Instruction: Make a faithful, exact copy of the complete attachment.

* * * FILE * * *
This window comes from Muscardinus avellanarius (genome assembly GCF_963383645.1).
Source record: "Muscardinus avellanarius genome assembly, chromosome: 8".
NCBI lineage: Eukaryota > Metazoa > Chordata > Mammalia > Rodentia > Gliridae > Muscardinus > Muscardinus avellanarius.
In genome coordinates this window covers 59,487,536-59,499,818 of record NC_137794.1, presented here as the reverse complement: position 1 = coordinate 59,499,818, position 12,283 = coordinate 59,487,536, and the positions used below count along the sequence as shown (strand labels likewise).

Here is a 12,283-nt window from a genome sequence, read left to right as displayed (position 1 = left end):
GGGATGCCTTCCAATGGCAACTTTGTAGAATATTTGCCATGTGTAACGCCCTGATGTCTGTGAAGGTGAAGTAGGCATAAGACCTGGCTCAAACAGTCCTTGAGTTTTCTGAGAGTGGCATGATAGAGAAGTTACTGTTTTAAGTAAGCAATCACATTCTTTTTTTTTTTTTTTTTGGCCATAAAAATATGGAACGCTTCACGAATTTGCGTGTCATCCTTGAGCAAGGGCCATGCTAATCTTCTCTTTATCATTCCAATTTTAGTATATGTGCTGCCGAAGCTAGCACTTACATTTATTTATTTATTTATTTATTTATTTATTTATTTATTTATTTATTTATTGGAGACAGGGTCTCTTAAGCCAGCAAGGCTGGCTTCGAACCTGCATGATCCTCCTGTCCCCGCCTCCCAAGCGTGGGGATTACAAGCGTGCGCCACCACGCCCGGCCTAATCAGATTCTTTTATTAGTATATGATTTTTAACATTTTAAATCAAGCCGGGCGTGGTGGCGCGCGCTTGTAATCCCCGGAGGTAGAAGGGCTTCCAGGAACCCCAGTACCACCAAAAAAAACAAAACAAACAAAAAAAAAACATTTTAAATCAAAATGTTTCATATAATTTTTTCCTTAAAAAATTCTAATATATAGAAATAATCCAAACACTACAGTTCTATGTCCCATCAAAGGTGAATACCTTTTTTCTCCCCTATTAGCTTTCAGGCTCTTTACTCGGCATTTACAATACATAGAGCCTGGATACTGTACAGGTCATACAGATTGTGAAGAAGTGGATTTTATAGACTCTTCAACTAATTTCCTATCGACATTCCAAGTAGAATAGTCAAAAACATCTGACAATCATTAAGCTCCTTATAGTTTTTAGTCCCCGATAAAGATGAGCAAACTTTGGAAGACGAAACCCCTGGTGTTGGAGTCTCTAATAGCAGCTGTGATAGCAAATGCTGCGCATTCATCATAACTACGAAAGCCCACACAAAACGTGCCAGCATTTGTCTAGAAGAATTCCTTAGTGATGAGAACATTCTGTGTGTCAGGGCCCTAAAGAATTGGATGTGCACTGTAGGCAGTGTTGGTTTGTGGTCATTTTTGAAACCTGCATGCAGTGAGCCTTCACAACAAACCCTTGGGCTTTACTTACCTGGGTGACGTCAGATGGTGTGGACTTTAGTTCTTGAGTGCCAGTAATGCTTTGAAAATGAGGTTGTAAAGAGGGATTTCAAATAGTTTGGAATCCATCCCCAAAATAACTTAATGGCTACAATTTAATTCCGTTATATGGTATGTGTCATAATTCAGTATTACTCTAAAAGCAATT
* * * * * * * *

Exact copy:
This window comes from Muscardinus avellanarius (genome assembly GCF_963383645.1).
Source record: "Muscardinus avellanarius genome assembly, chromosome: 8".
NCBI lineage: Eukaryota > Metazoa > Chordata > Mammalia > Rodentia > Gliridae > Muscardinus > Muscardinus avellanarius.
In genome coordinates this window covers 59,487,536-59,499,818 of record NC_137794.1, presented here as the reverse complement: position 1 = coordinate 59,499,818, position 12,283 = coordinate 59,487,536, and the positions used below count along the sequence as shown (strand labels likewise).

Here is a 12,283-nt window from a genome sequence, read left to right as displayed (position 1 = left end):
GGGATGCCTTCCAATGGCAACTTTGTAGAATATTTGCCATGTGTAACGCCCTGATGTCTGTGAAGGTGAAGTAGGCATAAGACCTGGCTCAAACAGTCCTTGAGTTTTCTGAGAGTGGCATGATAGAGAAGTTACTGTTTTAAGTAAGCAATCACATTCTTTTTTTTTTTTTTTTTGGCCATAAAAATATGGAACGCTTCACGAATTTGCGTGTCATCCTTGAGCAAGGGCCATGCTAATCTTCTCTTTATCATTCCAATTTTAGTATATGTGCTGCCGAAGCTAGCACTTACATTTATTTATTTATTTATTTATTTATTTATTTATTTATTTATTTATTTATTGGAGACAGGGTCTCTTAAGCCAGCAAGGCTGGCTTCGAACCTGCATGATCCTCCTGTCCCCGCCTCCCAAGCGTGGGGATTACAAGCGTGCGCCACCACGCCCGGCCTAATCAGATTCTTTTATTAGTATATGATTTTTAACATTTTAAATCAAGCCGGGCGTGGTGGCGCGCGCTTGTAATCCCCGGAGGTAGAAGGGCTTCCAGGAACCCCAGTACCACCAAAAAAAACAAAACAAACAAAAAAAAAACATTTTAAATCAAAATGTTTCATATAATTTTTTCCTTAAAAAATTCTAATATATAGAAATAATCCAAACACTACAGTTCTATGTCCCATCAAAGGTGAATACCTTTTTTCTCCCCTATTAGCTTTCAGGCTCTTTACTCGGCATTTACAATACATAGAGCCTGGATACTGTACAGGTCATACAGATTGTGAAGAAGTGGATTTTATAGACTCTTCAACTAATTTCCTATCGACATTCCAAGTAGAATAGTCAAAAACATCTGACAATCATTAAGCTCCTTATAGTTTTTAGTCCCCGATAAAGATGAGCAAACTTTGGAAGACGAAACCCCTGGTGTTGGAGTCTCTAATAGCAGCTGTGATAGCAAATGCTGCGCATTCATCATAACTACGAAAGCCCACACAAAACGTGCCAGCATTTGTCTAGAAGAATTCCTTAGTGATGAGAACATTCTGTGTGTCAGGGCCCTAAAGAATTGGATGTGCACTGTAGGCAGTGTTGGTTTGTGGTCATTTTTGAAACCTGCATGCAGTGAGCCTTCACAACAAACCCTTGGGCTTTACTTACCTGGGTGACGTCAGATGGTGTGGACTTTAGTTCTTGAGTGCCAGTAATGCTTTGAAAATGAGGTTGTAAAGAGGGATTTCAAATAGTTTGGAATCCATCCCCAAAATAACTTAATGGCTACAATTTAATTCCGTTATATGGTATGTGTCATAATTCAGTATTACTCTAAAAGCAATT